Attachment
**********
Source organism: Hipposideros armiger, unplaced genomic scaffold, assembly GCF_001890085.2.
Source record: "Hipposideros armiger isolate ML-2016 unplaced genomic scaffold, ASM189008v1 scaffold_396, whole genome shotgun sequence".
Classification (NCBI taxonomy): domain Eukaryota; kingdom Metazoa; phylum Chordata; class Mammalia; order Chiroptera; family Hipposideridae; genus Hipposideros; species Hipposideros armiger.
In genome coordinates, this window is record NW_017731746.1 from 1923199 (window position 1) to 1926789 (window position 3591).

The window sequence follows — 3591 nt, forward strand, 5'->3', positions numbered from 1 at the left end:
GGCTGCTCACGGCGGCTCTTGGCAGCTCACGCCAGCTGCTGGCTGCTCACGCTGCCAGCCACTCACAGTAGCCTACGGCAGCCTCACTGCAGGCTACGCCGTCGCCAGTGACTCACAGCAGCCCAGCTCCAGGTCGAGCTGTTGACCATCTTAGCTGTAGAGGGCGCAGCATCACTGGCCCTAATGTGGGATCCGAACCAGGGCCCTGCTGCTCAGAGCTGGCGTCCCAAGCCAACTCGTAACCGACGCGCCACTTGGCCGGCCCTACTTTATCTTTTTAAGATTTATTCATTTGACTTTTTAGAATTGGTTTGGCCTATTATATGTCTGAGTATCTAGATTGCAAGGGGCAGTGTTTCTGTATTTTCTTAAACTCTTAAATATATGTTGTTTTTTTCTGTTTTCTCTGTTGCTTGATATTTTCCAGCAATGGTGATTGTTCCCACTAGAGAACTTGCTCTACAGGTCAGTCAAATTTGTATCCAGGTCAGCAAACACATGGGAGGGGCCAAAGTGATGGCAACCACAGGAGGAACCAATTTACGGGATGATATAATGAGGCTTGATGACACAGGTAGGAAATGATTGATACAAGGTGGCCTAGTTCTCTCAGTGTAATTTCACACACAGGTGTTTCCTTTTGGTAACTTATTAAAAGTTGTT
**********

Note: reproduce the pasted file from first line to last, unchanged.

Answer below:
Source organism: Hipposideros armiger, unplaced genomic scaffold, assembly GCF_001890085.2.
Source record: "Hipposideros armiger isolate ML-2016 unplaced genomic scaffold, ASM189008v1 scaffold_396, whole genome shotgun sequence".
Classification (NCBI taxonomy): domain Eukaryota; kingdom Metazoa; phylum Chordata; class Mammalia; order Chiroptera; family Hipposideridae; genus Hipposideros; species Hipposideros armiger.
In genome coordinates, this window is record NW_017731746.1 from 1923199 (window position 1) to 1926789 (window position 3591).

The window sequence follows — 3591 nt, forward strand, 5'->3', positions numbered from 1 at the left end:
GGCTGCTCACGGCGGCTCTTGGCAGCTCACGCCAGCTGCTGGCTGCTCACGCTGCCAGCCACTCACAGTAGCCTACGGCAGCCTCACTGCAGGCTACGCCGTCGCCAGTGACTCACAGCAGCCCAGCTCCAGGTCGAGCTGTTGACCATCTTAGCTGTAGAGGGCGCAGCATCACTGGCCCTAATGTGGGATCCGAACCAGGGCCCTGCTGCTCAGAGCTGGCGTCCCAAGCCAACTCGTAACCGACGCGCCACTTGGCCGGCCCTACTTTATCTTTTTAAGATTTATTCATTTGACTTTTTAGAATTGGTTTGGCCTATTATATGTCTGAGTATCTAGATTGCAAGGGGCAGTGTTTCTGTATTTTCTTAAACTCTTAAATATATGTTGTTTTTTTCTGTTTTCTCTGTTGCTTGATATTTTCCAGCAATGGTGATTGTTCCCACTAGAGAACTTGCTCTACAGGTCAGTCAAATTTGTATCCAGGTCAGCAAACACATGGGAGGGGCCAAAGTGATGGCAACCACAGGAGGAACCAATTTACGGGATGATATAATGAGGCTTGATGACACAGGTAGGAAATGATTGATACAAGGTGGCCTAGTTCTCTCAGTGTAATTTCACACACAGGTGTTTCCTTTTGGTAACTTATTAAAAGTTGTT